Mistakes by electricians may not be the most visible in the construction industry, but the consequences of shoddy electrical work can be shocking, or worse. That's why the state Department of Labor and Industry licenses several categories of electrical professionals, from technicians to master electricians.
Unlike the many consumer complaints against building contractors, the vast majority of complaints about electricians come from those in the know: inspectors and competitors, said Charlie Durenberger, the department's contractor enforcement manager.
One area of concern for the department, according to Durenberger, is the practice of illegally lending licenses, sometimes for a fee, to give an electrician or business the appearance of legitimacy.
More than half of those on my list this week were engaged in this scheme, including a contractor who paid master electricians monthly stipends to make it seem as if he had fulfilled a requirement to be a master or have one on the payroll.
Without a master on staff "there's a greater potential for individuals working for the company to injure themselves or do wiring that could cause a fire or injure someone else," Durenberger said.
The masters in these schemes are known as "ghost masters," he said. "They're not really there and they don't supervise the work."
Here are the eight electrical licensees disciplined and fined in the second half of 2010:
AMP Alarm LLC, Technology Systems Contractor, Orem, Utah: Censured, limited, fined $15,000.
The company engaged in unlicensed, unregistered electrical work. It agreed to stop selling alarms in Minnesota. The state allowed the company to remain licensed solely to service its existing systems.
The Minnesota attorney general filed suit last May over complaints that AMP Alarm engaged in high-pressure, deceptive sales tactics. The company has denied the allegations. A settlement conference is set for August.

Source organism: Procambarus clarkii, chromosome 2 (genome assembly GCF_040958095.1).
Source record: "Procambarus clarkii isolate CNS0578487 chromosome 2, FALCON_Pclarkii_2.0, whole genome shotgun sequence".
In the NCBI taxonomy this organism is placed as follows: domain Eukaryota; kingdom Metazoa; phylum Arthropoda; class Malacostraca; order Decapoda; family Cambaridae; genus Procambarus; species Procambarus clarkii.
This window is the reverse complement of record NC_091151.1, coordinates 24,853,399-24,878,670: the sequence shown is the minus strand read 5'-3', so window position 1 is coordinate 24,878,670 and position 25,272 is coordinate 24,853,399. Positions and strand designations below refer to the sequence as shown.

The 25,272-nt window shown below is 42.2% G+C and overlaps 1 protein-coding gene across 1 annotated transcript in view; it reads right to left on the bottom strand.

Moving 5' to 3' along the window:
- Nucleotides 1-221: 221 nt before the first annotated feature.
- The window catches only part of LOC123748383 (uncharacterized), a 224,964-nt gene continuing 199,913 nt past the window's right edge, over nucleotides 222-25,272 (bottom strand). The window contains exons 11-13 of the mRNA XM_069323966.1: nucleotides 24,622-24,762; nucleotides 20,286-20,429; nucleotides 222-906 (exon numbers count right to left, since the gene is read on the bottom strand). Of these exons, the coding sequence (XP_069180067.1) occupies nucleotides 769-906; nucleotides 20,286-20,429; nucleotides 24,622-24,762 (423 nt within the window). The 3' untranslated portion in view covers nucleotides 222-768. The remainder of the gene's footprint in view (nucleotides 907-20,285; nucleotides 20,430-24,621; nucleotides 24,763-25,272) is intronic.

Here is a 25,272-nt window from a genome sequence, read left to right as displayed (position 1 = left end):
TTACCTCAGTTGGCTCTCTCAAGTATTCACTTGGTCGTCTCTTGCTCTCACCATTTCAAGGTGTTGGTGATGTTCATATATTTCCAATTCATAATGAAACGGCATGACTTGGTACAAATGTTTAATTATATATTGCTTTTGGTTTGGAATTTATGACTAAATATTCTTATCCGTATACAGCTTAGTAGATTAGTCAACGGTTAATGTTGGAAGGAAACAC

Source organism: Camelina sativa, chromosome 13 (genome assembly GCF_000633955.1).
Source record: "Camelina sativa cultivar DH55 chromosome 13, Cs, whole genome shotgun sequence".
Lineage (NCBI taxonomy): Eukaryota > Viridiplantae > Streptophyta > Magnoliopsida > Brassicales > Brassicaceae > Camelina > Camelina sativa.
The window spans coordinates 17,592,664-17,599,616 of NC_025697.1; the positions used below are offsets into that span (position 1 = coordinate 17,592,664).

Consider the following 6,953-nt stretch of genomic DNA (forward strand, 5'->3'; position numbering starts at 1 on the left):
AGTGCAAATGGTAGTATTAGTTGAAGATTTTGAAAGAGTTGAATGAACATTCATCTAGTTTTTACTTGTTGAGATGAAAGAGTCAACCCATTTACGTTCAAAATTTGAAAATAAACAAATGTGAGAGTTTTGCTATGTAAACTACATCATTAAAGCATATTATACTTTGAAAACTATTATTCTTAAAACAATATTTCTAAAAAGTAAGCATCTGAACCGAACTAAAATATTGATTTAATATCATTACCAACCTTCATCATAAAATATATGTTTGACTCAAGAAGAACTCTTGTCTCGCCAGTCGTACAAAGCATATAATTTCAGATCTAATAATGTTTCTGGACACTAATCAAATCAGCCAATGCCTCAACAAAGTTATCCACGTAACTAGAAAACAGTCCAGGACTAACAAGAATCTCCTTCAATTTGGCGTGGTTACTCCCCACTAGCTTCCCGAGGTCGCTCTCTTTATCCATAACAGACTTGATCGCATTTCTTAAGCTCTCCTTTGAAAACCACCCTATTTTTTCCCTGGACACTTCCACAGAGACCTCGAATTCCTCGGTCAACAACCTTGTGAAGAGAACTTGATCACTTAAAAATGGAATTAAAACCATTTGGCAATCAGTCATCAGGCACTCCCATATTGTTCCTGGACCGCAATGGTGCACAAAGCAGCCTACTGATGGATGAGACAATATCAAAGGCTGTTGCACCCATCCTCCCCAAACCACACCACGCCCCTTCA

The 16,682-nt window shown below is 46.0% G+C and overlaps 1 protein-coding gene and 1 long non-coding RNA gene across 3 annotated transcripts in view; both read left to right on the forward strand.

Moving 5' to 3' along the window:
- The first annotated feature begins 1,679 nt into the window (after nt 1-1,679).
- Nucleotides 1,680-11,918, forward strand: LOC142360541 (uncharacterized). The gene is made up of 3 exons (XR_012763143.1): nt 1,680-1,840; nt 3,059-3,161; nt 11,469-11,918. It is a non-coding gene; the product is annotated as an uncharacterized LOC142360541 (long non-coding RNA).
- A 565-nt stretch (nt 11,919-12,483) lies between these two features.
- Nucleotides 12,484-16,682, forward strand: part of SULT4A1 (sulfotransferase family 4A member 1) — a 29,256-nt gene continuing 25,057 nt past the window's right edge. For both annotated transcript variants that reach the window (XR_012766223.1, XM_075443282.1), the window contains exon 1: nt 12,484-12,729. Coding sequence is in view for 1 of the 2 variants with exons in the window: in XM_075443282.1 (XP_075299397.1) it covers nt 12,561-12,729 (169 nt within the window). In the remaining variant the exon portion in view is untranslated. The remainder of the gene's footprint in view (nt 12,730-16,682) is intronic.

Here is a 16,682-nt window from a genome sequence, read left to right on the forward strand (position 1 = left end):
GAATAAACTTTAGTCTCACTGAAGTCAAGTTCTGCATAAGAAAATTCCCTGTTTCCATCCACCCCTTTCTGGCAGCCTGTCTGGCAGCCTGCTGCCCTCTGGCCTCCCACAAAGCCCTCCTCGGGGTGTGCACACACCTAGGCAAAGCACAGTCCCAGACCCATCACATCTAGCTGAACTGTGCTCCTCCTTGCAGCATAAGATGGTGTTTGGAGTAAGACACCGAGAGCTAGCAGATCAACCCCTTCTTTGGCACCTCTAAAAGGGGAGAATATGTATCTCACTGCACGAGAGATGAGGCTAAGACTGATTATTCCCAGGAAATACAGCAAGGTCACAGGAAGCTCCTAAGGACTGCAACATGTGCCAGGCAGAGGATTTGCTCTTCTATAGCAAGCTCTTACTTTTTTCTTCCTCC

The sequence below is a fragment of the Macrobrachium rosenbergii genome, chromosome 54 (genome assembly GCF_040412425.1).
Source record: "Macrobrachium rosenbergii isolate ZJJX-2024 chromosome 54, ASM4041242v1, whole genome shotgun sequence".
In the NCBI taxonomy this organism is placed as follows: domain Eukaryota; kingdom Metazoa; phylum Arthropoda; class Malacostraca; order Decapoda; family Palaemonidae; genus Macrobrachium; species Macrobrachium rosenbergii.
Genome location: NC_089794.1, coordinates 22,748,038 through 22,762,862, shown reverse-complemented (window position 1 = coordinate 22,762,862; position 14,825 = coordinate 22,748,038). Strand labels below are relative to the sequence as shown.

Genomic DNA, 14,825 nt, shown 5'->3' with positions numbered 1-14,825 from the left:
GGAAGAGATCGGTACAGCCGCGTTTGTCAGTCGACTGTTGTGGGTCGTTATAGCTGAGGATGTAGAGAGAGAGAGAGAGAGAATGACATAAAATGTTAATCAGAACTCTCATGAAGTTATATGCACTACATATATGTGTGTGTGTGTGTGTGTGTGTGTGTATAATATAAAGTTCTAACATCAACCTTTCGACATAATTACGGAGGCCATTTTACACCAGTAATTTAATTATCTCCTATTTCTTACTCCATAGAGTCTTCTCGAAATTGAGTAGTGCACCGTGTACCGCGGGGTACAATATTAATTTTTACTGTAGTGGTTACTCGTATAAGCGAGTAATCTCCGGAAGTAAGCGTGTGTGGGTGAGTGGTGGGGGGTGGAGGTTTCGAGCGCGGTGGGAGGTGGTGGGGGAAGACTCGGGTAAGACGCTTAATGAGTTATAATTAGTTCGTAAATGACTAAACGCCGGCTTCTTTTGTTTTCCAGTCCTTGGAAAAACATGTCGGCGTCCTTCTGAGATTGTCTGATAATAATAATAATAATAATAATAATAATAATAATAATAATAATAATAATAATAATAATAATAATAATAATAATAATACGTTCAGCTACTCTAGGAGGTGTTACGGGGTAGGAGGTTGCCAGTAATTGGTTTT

The J Edison Group LLC, Hudson, Wis., Technology Systems Contractor: Censured, fined $2,000.
The company performed unlicensed electrical contractor work.
ADDCO LLC, doing business as Imago North America, St. Paul, Technology Systems Contractor: Censured, fined $1,000.
The business was performing technology system contractor work before it became licensed.
Samer A. Alzoubi, doing business as Lumen Electric, Brooklyn Park, Electrical Contractor and Journeyman: Censured, fined $1,000, suspended as a contractor.
He performed unlicensed master electrician work by paying two non-employees for the use of their licenses. Two months after his contractor license was suspended, he voluntarily surrendered it.
David J. Getschel, Hudson, Wis., Master Electrician. Censured, fined $1,000.
He let Alzoubi use his license.
Justin J. Hertel, doing business as L & R Electric, Moorhead, Minn., Master Electrician and Journeyman Electrician: Censured, fined $1,000.
Hertel used the license of Randy K. Leadbetter, a North Dakota electrical contractor, though he wasn't an employee.
Eugene E. Ehrke, Plato, Minn., Master Electrician. Censured, fined $500.
He let Alzoubi use his license.
Randy K. Leadbetter, doing business as Randy's Electric, Carrington, N.D., Electrical Contractor and Master Electrician: Censured, fined $500.
He allowed Hertel to use his contractor license and a vehicle that lacked contractor signage.
If you'll be having electrical work done, verify the business and individual are licensed at www.tinyurl.com/3vxf4ky or call 651-284-5012.
If you are planning on doing your own electrical work, go to www.tinyurl.com/3pwh3dd for information on permits and inspections.
Hard Data digs into public records and puts a spotlight on rule breakers in Minnesota. Contact me at firstname.lastname@example.org.